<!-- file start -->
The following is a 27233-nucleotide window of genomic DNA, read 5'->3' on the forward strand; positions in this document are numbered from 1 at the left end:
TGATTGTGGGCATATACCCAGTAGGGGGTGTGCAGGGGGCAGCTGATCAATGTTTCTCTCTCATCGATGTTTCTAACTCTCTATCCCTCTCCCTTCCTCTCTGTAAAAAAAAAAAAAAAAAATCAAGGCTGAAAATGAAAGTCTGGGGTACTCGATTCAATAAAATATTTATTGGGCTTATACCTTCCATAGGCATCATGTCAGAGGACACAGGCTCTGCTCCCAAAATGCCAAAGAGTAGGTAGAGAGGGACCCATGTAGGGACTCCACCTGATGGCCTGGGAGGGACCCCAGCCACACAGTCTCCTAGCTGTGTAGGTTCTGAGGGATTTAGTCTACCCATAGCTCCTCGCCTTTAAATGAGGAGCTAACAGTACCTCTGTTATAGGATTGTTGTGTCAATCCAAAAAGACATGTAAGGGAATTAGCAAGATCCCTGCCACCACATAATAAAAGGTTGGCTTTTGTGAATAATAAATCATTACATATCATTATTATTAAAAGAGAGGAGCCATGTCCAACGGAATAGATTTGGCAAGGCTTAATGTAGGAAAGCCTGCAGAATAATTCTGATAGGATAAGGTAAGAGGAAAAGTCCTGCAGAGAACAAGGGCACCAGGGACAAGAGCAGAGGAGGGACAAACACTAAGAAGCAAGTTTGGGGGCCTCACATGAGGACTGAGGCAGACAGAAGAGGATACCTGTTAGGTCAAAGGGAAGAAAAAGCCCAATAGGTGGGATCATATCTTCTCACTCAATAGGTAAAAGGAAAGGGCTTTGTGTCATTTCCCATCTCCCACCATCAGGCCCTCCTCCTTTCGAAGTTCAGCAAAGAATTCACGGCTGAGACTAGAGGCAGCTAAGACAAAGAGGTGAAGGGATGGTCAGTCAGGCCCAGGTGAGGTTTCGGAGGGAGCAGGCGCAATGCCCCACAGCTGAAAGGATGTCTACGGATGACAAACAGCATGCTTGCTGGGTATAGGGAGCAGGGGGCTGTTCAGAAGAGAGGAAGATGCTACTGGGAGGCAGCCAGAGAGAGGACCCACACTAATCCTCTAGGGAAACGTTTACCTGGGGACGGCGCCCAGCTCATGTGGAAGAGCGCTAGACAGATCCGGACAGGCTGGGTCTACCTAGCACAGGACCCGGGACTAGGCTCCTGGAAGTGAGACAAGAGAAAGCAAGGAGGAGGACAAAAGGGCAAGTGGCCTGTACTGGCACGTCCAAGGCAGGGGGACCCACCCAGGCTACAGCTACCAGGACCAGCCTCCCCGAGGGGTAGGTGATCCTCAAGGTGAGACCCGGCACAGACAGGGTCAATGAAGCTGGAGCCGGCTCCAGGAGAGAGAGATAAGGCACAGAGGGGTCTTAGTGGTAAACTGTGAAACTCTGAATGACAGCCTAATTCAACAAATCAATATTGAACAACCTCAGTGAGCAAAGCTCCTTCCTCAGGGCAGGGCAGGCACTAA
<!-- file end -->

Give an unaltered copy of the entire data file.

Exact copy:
The following is a 27233-nucleotide window of genomic DNA, read 5'->3' on the forward strand; positions in this document are numbered from 1 at the left end:
TGATTGTGGGCATATACCCAGTAGGGGGTGTGCAGGGGGCAGCTGATCAATGTTTCTCTCTCATCGATGTTTCTAACTCTCTATCCCTCTCCCTTCCTCTCTGTAAAAAAAAAAAAAAAAAATCAAGGCTGAAAATGAAAGTCTGGGGTACTCGATTCAATAAAATATTTATTGGGCTTATACCTTCCATAGGCATCATGTCAGAGGACACAGGCTCTGCTCCCAAAATGCCAAAGAGTAGGTAGAGAGGGACCCATGTAGGGACTCCACCTGATGGCCTGGGAGGGACCCCAGCCACACAGTCTCCTAGCTGTGTAGGTTCTGAGGGATTTAGTCTACCCATAGCTCCTCGCCTTTAAATGAGGAGCTAACAGTACCTCTGTTATAGGATTGTTGTGTCAATCCAAAAAGACATGTAAGGGAATTAGCAAGATCCCTGCCACCACATAATAAAAGGTTGGCTTTTGTGAATAATAAATCATTACATATCATTATTATTAAAAGAGAGGAGCCATGTCCAACGGAATAGATTTGGCAAGGCTTAATGTAGGAAAGCCTGCAGAATAATTCTGATAGGATAAGGTAAGAGGAAAAGTCCTGCAGAGAACAAGGGCACCAGGGACAAGAGCAGAGGAGGGACAAACACTAAGAAGCAAGTTTGGGGGCCTCACATGAGGACTGAGGCAGACAGAAGAGGATACCTGTTAGGTCAAAGGGAAGAAAAAGCCCAATAGGTGGGATCATATCTTCTCACTCAATAGGTAAAAGGAAAGGGCTTTGTGTCATTTCCCATCTCCCACCATCAGGCCCTCCTCCTTTCGAAGTTCAGCAAAGAATTCACGGCTGAGACTAGAGGCAGCTAAGACAAAGAGGTGAAGGGATGGTCAGTCAGGCCCAGGTGAGGTTTCGGAGGGAGCAGGCGCAATGCCCCACAGCTGAAAGGATGTCTACGGATGACAAACAGCATGCTTGCTGGGTATAGGGAGCAGGGGGCTGTTCAGAAGAGAGGAAGATGCTACTGGGAGGCAGCCAGAGAGAGGACCCACACTAATCCTCTAGGGAAACGTTTACCTGGGGACGGCGCCCAGCTCATGTGGAAGAGCGCTAGACAGATCCGGACAGGCTGGGTCTACCTAGCACAGGACCCGGGACTAGGCTCCTGGAAGTGAGACAAGAGAAAGCAAGGAGGAGGACAAAAGGGCAAGTGGCCTGTACTGGCACGTCCAAGGCAGGGGGACCCACCCAGGCTACAGCTACCAGGACCAGCCTCCCCGAGGGGTAGGTGATCCTCAAGGTGAGACCCGGCACAGACAGGGTCAATGAAGCTGGAGCCGGCTCCAGGAGAGAGAGATAAGGCACAGAGGGGTCTTAGTGGTAAACTGTGAAACTCTGAATGACAGCCTAATTCAACAAATCAATATTGAACAACCTCAGTGAGCAAAGCTCCTTCCTCAGGGCAGGGCAGGCACTAA